I don’t normally comment upon an on-going case in which no final decision has been made. However, the facts in X, Y and Z (Children) (Retrospective Leave to Remove from the Jurisdiction), published last week, demonstrate an important and recurring issue in family law: the conflict that can arise between the requirement of the parties to proceedings to obey the orders of the court and the ‘paramount consideration’ of the welfare of the children involved in those proceedings.
As I indicated, no final decision has been made in the case, and I’m not going to discuss or speculate what that decision may be. Instead, I am going to concentrate upon the facts of the case and the difficult position that the court is put in by those facts.
The case concerns three children, aged ten, eight and six. Their parents married in 2006. According to the mother, the father was violent towards her and the children during the marriage. Indeed, in 2011 the mother obtained an ex parte non-molestation order against the father, although she subsequently withdrew her application, and the parents were reconciled.
The reconciliation only lasted until March 2013, when the parents’ relationship finally ended. At that point the mother took the children to Spain, without the father’s knowledge or agreement. The children have remained in Spain ever since.
The father apparently suspected that the children had been taken, or were about to be taken, to the maternal grandparents’ property in Spain for the Easter holidays, as was usual, although he didn’t then know whether they had actually gone or that they had been retained there. On 10 May he obtained an ex parte prohibited steps order prohibiting the mother from removing the children from England and Wales. The mother was informed of this, and of the next hearing date, but she did not attend that hearing, or the next.
In September 2013 the father submitted an application to the International Child Abduction & Contact Unit, which forwarded the matter to the Central Authority in Spain. For some reason it was not until February 2014 that an application to the court in Spain made on behalf of the father under the Hague Convention was issued, seeking the return of the children to this country. The mother opposed the application, on the basis that there was a grave risk that their return would expose the children to physical or psychological harm, or otherwise place them in an intolerable situation. The Spanish court rejected this defence and on 25 April 2014 ordered the mother to return the children. The mother has not complied with that order.
The mother appealed against the order. Her appeal was not heard until March 2015, when it was dismissed, the appeal court finding that there was no evidence of risk of harm to the children.
Thereafter the Spanish authorities took various steps against the mother, including making a further order for her to return the children. The mother did not comply.
On 21 June 2016 the mother issued an application in the English court for retrospective leave to remove the children temporarily to Spain and also for permission to relocate the children permanently in Spain. The application went before His Honour Judge Meston QC, sitting as a Deputy Judge of the High Court. Judge Meston speculated that the application “was probably a reaction to the slowly increasing pressure from the Spanish authorities seeking to enforce the order which included the possibility of criminal sanctions.”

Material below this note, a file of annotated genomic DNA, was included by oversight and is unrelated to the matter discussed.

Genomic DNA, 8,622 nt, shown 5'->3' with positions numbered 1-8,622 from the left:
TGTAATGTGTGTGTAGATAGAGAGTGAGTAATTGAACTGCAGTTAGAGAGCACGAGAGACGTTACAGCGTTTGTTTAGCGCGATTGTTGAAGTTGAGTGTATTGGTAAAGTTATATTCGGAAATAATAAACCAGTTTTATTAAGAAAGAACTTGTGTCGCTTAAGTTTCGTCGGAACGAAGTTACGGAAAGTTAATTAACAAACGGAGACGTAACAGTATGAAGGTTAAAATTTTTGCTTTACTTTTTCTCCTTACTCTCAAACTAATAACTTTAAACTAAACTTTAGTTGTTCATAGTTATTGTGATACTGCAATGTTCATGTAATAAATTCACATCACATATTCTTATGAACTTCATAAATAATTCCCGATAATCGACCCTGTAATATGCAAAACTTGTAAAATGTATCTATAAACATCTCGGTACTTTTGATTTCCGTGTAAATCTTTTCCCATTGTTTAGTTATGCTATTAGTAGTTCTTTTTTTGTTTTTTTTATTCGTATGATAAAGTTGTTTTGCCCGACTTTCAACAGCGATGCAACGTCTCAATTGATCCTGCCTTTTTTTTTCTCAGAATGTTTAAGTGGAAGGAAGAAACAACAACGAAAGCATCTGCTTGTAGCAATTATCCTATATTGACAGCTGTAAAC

The mother did acknowledge that it was wrong to breach the Spanish order, but she said that she felt she had no choice, given the prolonged abuse that she claimed she and the children had suffered at the hands of the father. The father denied many of the allegations made against him, and made counter allegations. He argued that the English court should not entertain the mother’s application until she complied with the Spanish order.
So there we have it. The children have now been living in Spain for almost three and a half years, during which time they have not seen their father. As Judge Meston said, they are likely to be settled there, and it is quite possible that they been influenced towards a negative view of the father. The delays that have occurred are not, of course, the fault of the father, but rather, as Judge Meston also said, the result of delays in the process in Spain and of the mother’s success to date in avoiding enforcement of the order.
The court is left with a balancing exercise. On the one hand it has an obligation to uphold the principles of the Hague Convention (and also the general rule that a court will not hear a party who is in contempt of court until he or she has purged the contempt), and it will not want the mother to be seen to have benefitted from her failure to comply with court orders. On the other hand its paramount consideration must be the welfare of the children, which requires an investigation into their current circumstances and wishes that may, of course, indicate that their welfare will be best served if they were to remain in Spain.
As I have said, the proceedings are continuing. Judge Meston has given directions for the matter to be dealt with in this country, as swiftly as possible, including a direction that a guardian be appointed for the children, who should report upon their current circumstances and wishes.
The full report of the case can be found here.
Photo by David Spinks via Flickr under a Creative Commons licence.